Cozy Up To Good Health:
No other winter in recent memory has called upon us to stay inside quite like this one has. Many of us have taken this time to get extra creative with our indoor family activities, even learning new skills and taking up new hobbies.
But every now and then, we need to relax, and there just so happens to be one underappreciated activity that relieves stress, relaxes the body, and boosts immunity. Can you guess what that is? No, it’s not exercising. This activity is fun and easy. It’s cuddling! And we all could use more of it.
These are some of the benefits of cuddling:
- Boosts the immune system. When we cuddle up next to a partner or even a pet, our brains release a burst of serotonin, which is linked to improved immune function. The release of serotonin also reduces cortisol, a chemical that is connected to diabetes, high blood pressure, depression, Alzheimer’s disease, and more. In case you didn’t know, professional cuddlers are totally a thing. They must be really healthy!
- Releases the “love hormone.” By that, we’re referring to oxytocin – a hormone often referred to as the love hormone because it’s triggered by everything that has to do with love, from cuddling and kissing to childbirth and breastfeeding. Aside from producing that irresistible, lovey-dovey feeling, oxytocin is known to reduce anxiety and depression, relieve stress, and strengthen the bond shared with those we cuddle.
- Helps you fall asleep. According to researchers at the Max Planck Institute of Psychiatry, yet another benefit of cozying up is that it helps us fall asleep faster and stay asleep through the night. So much so that Oxytocin Therapy has developed to treat sleep disorders like Nightmare Disorder and Obstructive Sleep Apnea. The interesting caveat here is that oxytocin only helps people fall asleep in stress-free environments. If you find that no amount of cuddling helps you fall asleep, perhaps it’s time to consider why you’re stressed and find out how to eighty-six the stress to get back to bed.
- Snuggling up is oh-so-good for the heart. Researchers at the University of North Carolina at Chapel Hill found that cuddling is a superior medicine for the heart. For their study, 100 adults with spouses or long-term partners were asked to hug and hold hands while watching a 10-minute video, while another group of 85 individuals were asked to “rest quietly” without their partners. Following this portion of the experiment, individuals were asked to talk about a recent stressful experiment. Those who had no contact demonstrated significantly higher systolic and diastolic blood pressure and faster heartbeats too.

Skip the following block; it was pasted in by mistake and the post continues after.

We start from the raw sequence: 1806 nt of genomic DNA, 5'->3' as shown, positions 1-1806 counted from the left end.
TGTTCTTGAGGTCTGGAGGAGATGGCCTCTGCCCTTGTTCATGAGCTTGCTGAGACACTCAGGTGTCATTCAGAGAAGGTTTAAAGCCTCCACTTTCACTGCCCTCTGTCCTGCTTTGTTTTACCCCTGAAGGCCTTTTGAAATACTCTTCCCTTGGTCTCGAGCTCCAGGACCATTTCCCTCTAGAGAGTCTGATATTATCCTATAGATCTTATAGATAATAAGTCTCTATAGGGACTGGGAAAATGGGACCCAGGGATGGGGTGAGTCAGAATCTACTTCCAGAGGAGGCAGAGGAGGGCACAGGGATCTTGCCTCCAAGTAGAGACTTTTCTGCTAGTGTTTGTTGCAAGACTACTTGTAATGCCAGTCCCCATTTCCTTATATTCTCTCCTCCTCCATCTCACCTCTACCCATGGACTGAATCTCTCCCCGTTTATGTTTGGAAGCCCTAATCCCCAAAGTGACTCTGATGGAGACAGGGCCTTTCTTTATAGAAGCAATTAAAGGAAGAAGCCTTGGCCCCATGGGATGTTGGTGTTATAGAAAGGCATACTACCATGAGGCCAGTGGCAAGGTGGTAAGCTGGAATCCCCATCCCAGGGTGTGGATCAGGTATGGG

The more cuddling, the better.
Learn how to be a better partner with these cozy-on-up-tips:
Read your partner
Being a great cuddler isn’t actually about what cuddling gives you. Instead, it’s about how well you can read your partner and adapt to their movements and comfort levels. Contrary to popular belief, women aren’t the only ones who love cuddling. Research finds that men tend to value it even more than women in relationships.
Slow it down
Tempting as it may be to jump right into a full tangle, remember that the journey is the destination. Take it slow by starting with small caresses and communicating your way closer and closer.
Explore the details
The body is full of unexplored nerve endings and places that you wouldn’t think of to caress. Similar to how it doesn’t feel like much at all to tickle yourself, these details are ones you’ll have to discover on your partner. You would be surprised by just how amazing it feels to have your earlobes rubbed in a circular motion or to have the very tips of your fingers massaged.
Find confidence in silence
True intimacy includes the ability to communicate openly. It’s also the ability to know when to turn it off and simply enjoy one another’s presence. For new partners, learning to cuddle is a way to strengthen a bond, and also learn how to simply be present without filling every second with conversation.
Ask. Then ask again
There remains a misconception around consensuality– that constantly asking your partner if it’s okay to touch one place or place an arm around another is weak or unassertive. There’s something about asking and being willing to accept whatever answer you’re given that’s incredibly attractive, though. Even better, one partner’s communication opens the door for the other to speak up about their preferences too.
In addition to all its other benefits, the release of oxytocin crystallizes emotional moments and cements them into our brains. Make those memories even sweeter with a sustainable oil candle, Himilayan Salt Lamp, or Anointing Body Oil from Sanctuary Holistic Kitchen. Life is short, but time really does seem to stop in those special, intimate moments when we are close to someone we love.